Well lookie here — seems like SF really is for lovers. We’ve got hoards of young folks intermingling on OkCupid, Grindr, and Tindr. And yes, the penultimate event: Kimye got engaged at AT&T Park last night. Kanye West rented out the whole park to propose to Kim K., which seems…lavish and kinda lonely? Although, I hear there was a 50-piece orchestra, so those people he hired were there at least.
Anyway, that sprinkly-gooey-sweet stuff (ahem, love) extends to the bands you should be checking this week: tender Nanna Øland Fabricius (otherwise known as Oh Land), boy-girl duo Kisses, balmy Warm Soda, and um, Bobby Joe Ebola and the Children MacNuggits.
Plus, there are plenty more acts popping in. There’s even an orchestra event that should put Kanye’s small-ish offering to shame: Lisa Bielawa’s large-scale sound event in Crissy Field with more than a thousand musicians. See below for more on that and all the others.
Here are your must-see shows:
“This Burger Records up-and-comer is an identical twin duo hailing from Orange, Calif. The 19-year-old Shears brothers specialize in melancholy snippets (most of their songs barely pass the one-minute mark) of post-punk drum ‘n’ bass, androgynous style that would make Boy George jealous, teen angst, and getting reblogged on Tumblr. Their songs are haunting and beautifully executed, though rarely understandable. The lyrics are drawn from inside jokes and twin-speak (the Shears have a secret language, for those occasions when they even need to communicate verbally) and the vocals are often drowned in feedback and reverb. But the words don’t seem to matter. Whatever they’re doing or saying, they’re doing and saying it unlike anyone else.” — Haley Zaremba
With Lovely Bad Things, Bicycle Day
Tue/22, 9pm, $10
Brick and Mortar Music Hall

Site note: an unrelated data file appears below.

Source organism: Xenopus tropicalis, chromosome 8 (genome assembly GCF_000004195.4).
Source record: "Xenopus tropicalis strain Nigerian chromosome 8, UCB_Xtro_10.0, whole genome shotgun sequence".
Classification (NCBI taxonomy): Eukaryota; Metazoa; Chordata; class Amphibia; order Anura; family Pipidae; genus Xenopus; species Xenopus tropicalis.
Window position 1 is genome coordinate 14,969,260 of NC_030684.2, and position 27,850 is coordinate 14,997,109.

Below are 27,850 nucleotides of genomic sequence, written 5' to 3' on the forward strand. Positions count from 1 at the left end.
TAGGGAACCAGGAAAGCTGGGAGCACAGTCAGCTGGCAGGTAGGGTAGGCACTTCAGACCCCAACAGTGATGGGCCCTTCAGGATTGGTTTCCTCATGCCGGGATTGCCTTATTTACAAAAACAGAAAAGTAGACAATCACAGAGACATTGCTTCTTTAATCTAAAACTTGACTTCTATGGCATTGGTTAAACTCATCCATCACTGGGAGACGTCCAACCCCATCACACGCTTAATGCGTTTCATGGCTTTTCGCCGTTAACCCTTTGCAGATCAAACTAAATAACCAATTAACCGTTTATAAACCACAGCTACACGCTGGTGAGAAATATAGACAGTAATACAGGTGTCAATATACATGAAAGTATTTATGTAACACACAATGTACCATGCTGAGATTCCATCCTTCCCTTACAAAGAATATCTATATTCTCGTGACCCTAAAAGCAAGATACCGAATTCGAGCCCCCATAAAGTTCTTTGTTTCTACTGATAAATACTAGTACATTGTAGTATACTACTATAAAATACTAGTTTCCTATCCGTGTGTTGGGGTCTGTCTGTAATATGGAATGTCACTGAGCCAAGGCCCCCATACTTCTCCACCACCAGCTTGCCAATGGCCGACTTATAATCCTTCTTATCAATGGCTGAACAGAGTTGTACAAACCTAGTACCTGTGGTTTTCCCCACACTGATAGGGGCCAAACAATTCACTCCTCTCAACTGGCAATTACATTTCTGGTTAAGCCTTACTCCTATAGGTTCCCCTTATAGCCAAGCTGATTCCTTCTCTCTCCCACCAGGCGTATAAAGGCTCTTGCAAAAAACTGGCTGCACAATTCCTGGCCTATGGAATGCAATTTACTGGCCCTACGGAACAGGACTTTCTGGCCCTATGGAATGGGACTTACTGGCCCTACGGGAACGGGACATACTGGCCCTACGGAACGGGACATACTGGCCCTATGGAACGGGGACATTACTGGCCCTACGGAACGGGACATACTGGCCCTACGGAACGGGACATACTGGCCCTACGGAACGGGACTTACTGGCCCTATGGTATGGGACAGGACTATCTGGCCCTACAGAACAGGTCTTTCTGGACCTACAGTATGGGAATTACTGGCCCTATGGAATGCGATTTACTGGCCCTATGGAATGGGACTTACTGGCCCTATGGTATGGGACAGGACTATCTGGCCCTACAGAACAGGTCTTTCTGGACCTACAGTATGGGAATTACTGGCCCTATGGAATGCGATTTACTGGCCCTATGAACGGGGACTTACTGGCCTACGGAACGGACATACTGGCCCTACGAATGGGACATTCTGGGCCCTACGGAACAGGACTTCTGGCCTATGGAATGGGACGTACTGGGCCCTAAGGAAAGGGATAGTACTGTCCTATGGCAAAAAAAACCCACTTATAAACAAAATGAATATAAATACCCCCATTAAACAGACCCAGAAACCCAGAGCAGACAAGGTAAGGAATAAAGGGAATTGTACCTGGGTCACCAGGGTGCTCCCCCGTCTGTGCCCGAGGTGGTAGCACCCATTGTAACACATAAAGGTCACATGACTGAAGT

1710 Mission, SF
Danish musician Nanna Øland Fabricius (otherwise known as Oh Land) is a Renaissance woman. She’s a producer, a singer-songwriter, a former student of the Royal Danish and Royal Swedish Ballet schools (before an injury nudged her toward music-making). And this is perhaps why “Renaissance Girls,” the first single from her newest full-length Wish Bone (Federal Prism/Tusk Or Tooth) works so well. Like much of Oh Land’s output, it’s musically all over the place, with beats and piano, quick-dropped lyrical phrases and twee girlish high notes. And the video both harkens back to her early dancerly ways and provides a hard/soft dichotomy with interpretative choreography performed by Fabricius herself in Hello Kitty-pink overalls set to the backdrop of a dusty, cement-filled construction site and urban alleyways.
With Sun Rai.
Wed/23, 8pm, $15
628 Divisadero, SF
“Boy-girl duo Kisses is some kind of weird fun. Its poppy sound incorporating analog keyboards, simple percussion, and pleasant harmonies is easy listening at its finest. But the pair isn’t afraid to employ negative space in its tracks, and often places simple beats next to minimal lyrics, creating a sound that falls somewhere between pop and a ’70s tribute group. The dream pop enthusiasts released their second full-length album Kids in LA this past September and have been touring the US with the Blow since the beginning of October. Singer Jesse Kivel embodies a somber nostalgic romantic behind the mic, and keyboard-soundboards Zizi Edmundson, tinkering nonchalantly and occasionally oozing vocally into the mic, makes apathy cool again.” — Hillary Smith